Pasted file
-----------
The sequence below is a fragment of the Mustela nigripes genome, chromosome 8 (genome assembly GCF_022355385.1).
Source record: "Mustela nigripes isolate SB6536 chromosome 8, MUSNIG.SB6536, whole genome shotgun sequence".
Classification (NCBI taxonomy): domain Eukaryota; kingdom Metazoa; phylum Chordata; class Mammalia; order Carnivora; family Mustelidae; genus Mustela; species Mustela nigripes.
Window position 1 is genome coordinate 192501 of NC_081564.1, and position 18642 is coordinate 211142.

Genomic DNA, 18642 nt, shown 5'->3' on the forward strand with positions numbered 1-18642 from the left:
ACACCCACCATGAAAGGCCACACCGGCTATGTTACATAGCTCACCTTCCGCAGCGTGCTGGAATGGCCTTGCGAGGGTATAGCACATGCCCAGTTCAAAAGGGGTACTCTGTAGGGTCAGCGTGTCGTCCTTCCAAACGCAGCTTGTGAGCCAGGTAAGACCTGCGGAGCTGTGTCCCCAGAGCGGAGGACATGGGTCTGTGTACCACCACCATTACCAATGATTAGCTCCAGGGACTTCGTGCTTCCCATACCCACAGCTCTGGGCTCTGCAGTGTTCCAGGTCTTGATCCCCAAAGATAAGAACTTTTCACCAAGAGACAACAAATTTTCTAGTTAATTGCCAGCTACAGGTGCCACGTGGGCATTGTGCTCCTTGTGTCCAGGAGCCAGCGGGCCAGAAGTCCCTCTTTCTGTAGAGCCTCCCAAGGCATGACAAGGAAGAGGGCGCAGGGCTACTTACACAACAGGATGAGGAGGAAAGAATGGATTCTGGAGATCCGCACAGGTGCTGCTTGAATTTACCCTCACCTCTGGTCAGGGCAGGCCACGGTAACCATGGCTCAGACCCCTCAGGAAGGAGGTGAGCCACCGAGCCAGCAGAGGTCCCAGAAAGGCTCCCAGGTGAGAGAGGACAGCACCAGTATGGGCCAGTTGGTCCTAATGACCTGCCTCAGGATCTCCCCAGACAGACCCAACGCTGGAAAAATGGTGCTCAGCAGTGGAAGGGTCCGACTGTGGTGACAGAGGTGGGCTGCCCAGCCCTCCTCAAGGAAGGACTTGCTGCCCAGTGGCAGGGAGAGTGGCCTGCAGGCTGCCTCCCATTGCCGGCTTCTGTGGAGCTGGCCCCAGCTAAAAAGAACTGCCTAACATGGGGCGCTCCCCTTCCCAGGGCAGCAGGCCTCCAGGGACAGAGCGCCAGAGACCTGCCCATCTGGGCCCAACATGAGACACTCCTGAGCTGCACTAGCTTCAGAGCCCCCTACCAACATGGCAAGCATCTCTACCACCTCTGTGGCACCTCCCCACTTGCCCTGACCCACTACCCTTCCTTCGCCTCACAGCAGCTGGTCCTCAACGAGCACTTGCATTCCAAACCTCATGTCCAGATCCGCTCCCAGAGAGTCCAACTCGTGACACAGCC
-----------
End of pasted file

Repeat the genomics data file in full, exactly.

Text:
The sequence below is a fragment of the Mustela nigripes genome, chromosome 8 (genome assembly GCF_022355385.1).
Source record: "Mustela nigripes isolate SB6536 chromosome 8, MUSNIG.SB6536, whole genome shotgun sequence".
Classification (NCBI taxonomy): domain Eukaryota; kingdom Metazoa; phylum Chordata; class Mammalia; order Carnivora; family Mustelidae; genus Mustela; species Mustela nigripes.
Window position 1 is genome coordinate 192501 of NC_081564.1, and position 18642 is coordinate 211142.

Genomic DNA, 18642 nt, shown 5'->3' on the forward strand with positions numbered 1-18642 from the left:
ACACCCACCATGAAAGGCCACACCGGCTATGTTACATAGCTCACCTTCCGCAGCGTGCTGGAATGGCCTTGCGAGGGTATAGCACATGCCCAGTTCAAAAGGGGTACTCTGTAGGGTCAGCGTGTCGTCCTTCCAAACGCAGCTTGTGAGCCAGGTAAGACCTGCGGAGCTGTGTCCCCAGAGCGGAGGACATGGGTCTGTGTACCACCACCATTACCAATGATTAGCTCCAGGGACTTCGTGCTTCCCATACCCACAGCTCTGGGCTCTGCAGTGTTCCAGGTCTTGATCCCCAAAGATAAGAACTTTTCACCAAGAGACAACAAATTTTCTAGTTAATTGCCAGCTACAGGTGCCACGTGGGCATTGTGCTCCTTGTGTCCAGGAGCCAGCGGGCCAGAAGTCCCTCTTTCTGTAGAGCCTCCCAAGGCATGACAAGGAAGAGGGCGCAGGGCTACTTACACAACAGGATGAGGAGGAAAGAATGGATTCTGGAGATCCGCACAGGTGCTGCTTGAATTTACCCTCACCTCTGGTCAGGGCAGGCCACGGTAACCATGGCTCAGACCCCTCAGGAAGGAGGTGAGCCACCGAGCCAGCAGAGGTCCCAGAAAGGCTCCCAGGTGAGAGAGGACAGCACCAGTATGGGCCAGTTGGTCCTAATGACCTGCCTCAGGATCTCCCCAGACAGACCCAACGCTGGAAAAATGGTGCTCAGCAGTGGAAGGGTCCGACTGTGGTGACAGAGGTGGGCTGCCCAGCCCTCCTCAAGGAAGGACTTGCTGCCCAGTGGCAGGGAGAGTGGCCTGCAGGCTGCCTCCCATTGCCGGCTTCTGTGGAGCTGGCCCCAGCTAAAAAGAACTGCCTAACATGGGGCGCTCCCCTTCCCAGGGCAGCAGGCCTCCAGGGACAGAGCGCCAGAGACCTGCCCATCTGGGCCCAACATGAGACACTCCTGAGCTGCACTAGCTTCAGAGCCCCCTACCAACATGGCAAGCATCTCTACCACCTCTGTGGCACCTCCCCACTTGCCCTGACCCACTACCCTTCCTTCGCCTCACAGCAGCTGGTCCTCAACGAGCACTTGCATTCCAAACCTCATGTCCAGATCCGCTCCCAGAGAGTCCAACTCGTGACACAGCC